Singers was how I best remember them – vociferously goading you about how great they were.
The way we saw it, they were only good at smashing everything up.
He recalls Newcastle United fans chanting "Chicken George" at him on one memorable occasion, shortly before a petrol bomb was thrown, but adds: "The support behind me that day from the West Ham ICF lads never wavered." How sweet.
He also refers to a former black skinhead called Animal, "now known as Olajide Ikoli".
I always stood in the same place, a few yards from a frizzy-haired character known as Fozzie Bear, who used to hang from a stanchion with one arm and make provocative gesticulations with the other.
Fozzie usually led the Street End's chants and Rafe, Mugsy, Bean and I always followed, except for the Saturday afternoon when Rafe tried to initiate one himself, which petered out rather pitifully.
Most disloyally, not even Mugsy, Bean and I joined in.
Whatever, Ikoli admits there was a real buzz knowing you were being accepted by another culture and that this culture hated you: "Everything at West Ham in those days was pure racism, but they accepted you and stuck by you, even when the skinheads were singing 'Ain't no black in the Union Jack'." Before I wrote this article, it was suggested to me that I might like to meet Cass Pennant.
Actually, I greatly appreciated the mounted escort, although my friends, Rafe, Mugsy and Bean, respectable grammar schoolboys also, sometimes referred to the police, albeit quietly, as "pigs". That had been my only assault on civilised values, which is not to say that I did not look capable of assault.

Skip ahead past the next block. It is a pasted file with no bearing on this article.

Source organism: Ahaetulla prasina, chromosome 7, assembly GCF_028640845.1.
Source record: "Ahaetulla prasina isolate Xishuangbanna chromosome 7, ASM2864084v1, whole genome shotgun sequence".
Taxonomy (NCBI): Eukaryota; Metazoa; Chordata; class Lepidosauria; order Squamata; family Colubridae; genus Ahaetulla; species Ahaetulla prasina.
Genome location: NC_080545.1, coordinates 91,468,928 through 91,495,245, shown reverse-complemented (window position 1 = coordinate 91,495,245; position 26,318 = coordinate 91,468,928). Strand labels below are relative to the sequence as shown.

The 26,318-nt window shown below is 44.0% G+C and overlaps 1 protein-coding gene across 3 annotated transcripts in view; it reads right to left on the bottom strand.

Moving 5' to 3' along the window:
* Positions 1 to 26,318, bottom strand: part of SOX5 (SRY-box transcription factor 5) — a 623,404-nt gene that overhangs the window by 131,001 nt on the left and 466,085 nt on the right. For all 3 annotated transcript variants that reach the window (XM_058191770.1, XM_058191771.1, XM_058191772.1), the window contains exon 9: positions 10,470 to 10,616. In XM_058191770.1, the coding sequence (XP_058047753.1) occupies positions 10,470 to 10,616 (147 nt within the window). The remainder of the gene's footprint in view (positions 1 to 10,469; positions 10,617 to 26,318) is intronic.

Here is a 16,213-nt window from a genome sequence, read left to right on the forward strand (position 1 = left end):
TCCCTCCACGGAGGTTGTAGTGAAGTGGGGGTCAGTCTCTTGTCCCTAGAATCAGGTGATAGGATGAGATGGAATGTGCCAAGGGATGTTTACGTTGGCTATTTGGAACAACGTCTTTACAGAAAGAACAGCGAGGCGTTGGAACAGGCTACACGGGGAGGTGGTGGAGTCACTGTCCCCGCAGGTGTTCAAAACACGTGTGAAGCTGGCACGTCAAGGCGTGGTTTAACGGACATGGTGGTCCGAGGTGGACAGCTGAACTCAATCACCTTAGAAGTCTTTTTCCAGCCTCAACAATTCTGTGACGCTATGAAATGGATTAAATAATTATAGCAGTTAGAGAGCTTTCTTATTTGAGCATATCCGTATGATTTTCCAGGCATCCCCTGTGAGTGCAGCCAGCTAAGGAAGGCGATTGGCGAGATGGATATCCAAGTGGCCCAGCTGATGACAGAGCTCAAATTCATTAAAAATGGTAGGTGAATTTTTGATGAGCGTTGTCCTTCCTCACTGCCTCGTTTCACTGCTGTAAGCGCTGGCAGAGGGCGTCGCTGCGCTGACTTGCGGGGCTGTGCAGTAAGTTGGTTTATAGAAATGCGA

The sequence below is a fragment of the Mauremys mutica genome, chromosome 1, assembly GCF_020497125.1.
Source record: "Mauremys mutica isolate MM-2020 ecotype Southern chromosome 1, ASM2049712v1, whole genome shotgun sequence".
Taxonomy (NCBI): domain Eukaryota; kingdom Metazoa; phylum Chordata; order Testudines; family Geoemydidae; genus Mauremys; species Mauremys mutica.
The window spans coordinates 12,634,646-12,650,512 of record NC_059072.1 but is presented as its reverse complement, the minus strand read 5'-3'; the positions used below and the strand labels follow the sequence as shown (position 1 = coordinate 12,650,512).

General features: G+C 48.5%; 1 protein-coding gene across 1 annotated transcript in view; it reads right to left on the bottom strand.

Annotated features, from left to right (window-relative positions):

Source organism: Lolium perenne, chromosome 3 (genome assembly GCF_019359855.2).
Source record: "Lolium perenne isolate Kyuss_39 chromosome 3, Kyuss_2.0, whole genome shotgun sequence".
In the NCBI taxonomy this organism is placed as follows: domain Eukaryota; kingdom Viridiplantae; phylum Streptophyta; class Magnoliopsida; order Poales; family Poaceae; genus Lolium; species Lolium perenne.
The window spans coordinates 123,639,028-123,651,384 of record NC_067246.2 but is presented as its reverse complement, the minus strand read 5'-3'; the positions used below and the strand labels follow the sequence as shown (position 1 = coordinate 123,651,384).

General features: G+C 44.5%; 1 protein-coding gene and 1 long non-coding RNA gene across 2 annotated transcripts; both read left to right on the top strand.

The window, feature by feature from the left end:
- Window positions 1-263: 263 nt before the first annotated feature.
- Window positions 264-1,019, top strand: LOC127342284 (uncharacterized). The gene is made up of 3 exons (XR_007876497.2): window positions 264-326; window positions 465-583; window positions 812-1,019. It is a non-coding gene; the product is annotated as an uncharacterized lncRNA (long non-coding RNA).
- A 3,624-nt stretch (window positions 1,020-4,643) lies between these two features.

To Everton matches, home and away, I wore a denim jacket lavishly decorated with badges – including one that said "Koppites are gobshites!
Taking the shed: A hooligan's account Extracted from 'Congratulations, You've Just Met the ICF', by Cass Pennant (published by John Blake Publishing on 4 April, £15.99) Chelsea had a firm renowned throughout the country.
A fighting army as big as Man U's, and a reputation to match.
"I've been going there since '73," Swallow elaborates. getting hit on the head with a brick and such like." There is, in fact, scarcely any mention in the book of West Ham the team, although there is a revealing account of an exchange between Swallow and the West Ham player Frank Lampard, during a pitch invasion at Birmingham City, after the Hammers had lost an FA Cup tie. You lost your battle, we're going to win ours." The heyday of the ICF coincided with the height of my passion for Everton. They played on Top of the Pops in West Ham's colours of claret and blue.